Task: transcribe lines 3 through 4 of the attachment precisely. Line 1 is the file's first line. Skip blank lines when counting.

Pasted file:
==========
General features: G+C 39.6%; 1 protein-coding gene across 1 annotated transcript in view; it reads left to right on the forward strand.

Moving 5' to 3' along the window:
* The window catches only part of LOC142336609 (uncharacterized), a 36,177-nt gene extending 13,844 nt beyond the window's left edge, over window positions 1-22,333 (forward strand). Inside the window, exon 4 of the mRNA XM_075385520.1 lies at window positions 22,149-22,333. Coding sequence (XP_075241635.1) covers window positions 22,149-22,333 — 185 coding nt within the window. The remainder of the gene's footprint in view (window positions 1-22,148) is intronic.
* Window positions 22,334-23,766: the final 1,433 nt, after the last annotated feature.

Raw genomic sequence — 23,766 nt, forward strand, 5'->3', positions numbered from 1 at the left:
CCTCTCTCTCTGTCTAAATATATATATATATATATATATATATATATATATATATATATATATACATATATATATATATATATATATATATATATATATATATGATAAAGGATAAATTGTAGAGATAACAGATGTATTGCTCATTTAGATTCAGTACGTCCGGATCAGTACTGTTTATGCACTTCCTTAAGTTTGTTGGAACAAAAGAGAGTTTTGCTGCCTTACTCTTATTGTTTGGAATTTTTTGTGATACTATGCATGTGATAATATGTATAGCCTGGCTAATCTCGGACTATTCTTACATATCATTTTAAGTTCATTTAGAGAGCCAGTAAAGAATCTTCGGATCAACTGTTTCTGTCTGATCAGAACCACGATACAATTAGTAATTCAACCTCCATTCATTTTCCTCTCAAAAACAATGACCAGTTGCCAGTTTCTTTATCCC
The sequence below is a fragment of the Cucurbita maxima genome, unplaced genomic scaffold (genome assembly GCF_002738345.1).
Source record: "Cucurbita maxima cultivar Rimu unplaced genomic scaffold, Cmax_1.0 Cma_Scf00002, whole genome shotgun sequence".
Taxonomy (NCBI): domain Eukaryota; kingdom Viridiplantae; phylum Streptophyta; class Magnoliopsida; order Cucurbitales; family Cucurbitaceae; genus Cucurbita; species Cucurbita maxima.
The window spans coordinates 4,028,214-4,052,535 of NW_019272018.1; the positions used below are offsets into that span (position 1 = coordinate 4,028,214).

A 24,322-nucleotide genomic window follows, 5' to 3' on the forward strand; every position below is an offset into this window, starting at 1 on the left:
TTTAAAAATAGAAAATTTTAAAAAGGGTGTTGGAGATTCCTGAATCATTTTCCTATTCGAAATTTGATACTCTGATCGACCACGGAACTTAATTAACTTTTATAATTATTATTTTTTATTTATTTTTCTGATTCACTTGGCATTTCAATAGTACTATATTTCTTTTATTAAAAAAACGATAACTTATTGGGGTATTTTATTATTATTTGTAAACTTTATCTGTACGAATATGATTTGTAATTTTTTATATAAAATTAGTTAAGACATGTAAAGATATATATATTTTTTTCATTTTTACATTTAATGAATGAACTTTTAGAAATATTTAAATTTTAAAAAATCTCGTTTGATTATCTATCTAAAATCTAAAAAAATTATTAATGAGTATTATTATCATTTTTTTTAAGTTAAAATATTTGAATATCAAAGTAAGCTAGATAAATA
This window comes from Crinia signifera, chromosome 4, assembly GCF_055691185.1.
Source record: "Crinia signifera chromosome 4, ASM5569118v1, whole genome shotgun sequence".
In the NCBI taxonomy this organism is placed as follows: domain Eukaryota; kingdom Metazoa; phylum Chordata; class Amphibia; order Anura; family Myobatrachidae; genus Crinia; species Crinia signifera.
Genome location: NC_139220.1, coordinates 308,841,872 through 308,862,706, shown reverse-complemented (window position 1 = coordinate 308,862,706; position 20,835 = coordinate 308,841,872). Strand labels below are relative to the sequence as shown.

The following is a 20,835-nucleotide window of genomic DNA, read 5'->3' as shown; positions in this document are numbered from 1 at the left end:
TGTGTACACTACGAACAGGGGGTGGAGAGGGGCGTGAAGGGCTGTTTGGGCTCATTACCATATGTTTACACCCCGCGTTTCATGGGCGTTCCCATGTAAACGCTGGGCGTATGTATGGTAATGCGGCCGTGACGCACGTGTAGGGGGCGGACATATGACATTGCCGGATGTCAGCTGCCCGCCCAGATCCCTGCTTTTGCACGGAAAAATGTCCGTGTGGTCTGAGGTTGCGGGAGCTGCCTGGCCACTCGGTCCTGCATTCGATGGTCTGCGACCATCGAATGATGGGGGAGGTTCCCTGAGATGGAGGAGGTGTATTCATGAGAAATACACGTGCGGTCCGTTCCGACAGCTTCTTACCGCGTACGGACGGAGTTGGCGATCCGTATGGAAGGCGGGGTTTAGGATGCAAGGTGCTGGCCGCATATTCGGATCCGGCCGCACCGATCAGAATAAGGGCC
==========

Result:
* The window catches only part of LOC142336609 (uncharacterized), a 36,177-nt gene extending 13,844 nt beyond the window's left edge, over window positions 1-22,333 (forward strand). Inside the window, exon 4 of the mRNA XM_075385520.1 lies at window positions 22,149-22,333. Coding sequence (XP_075241635.1) covers window positions 22,149-22,333 — 185 coding nt within the window. The remainder of the gene's footprint in view (window positions 1-22,148) is intronic.
* Window positions 22,334-23,766: the final 1,433 nt, after the last annotated feature.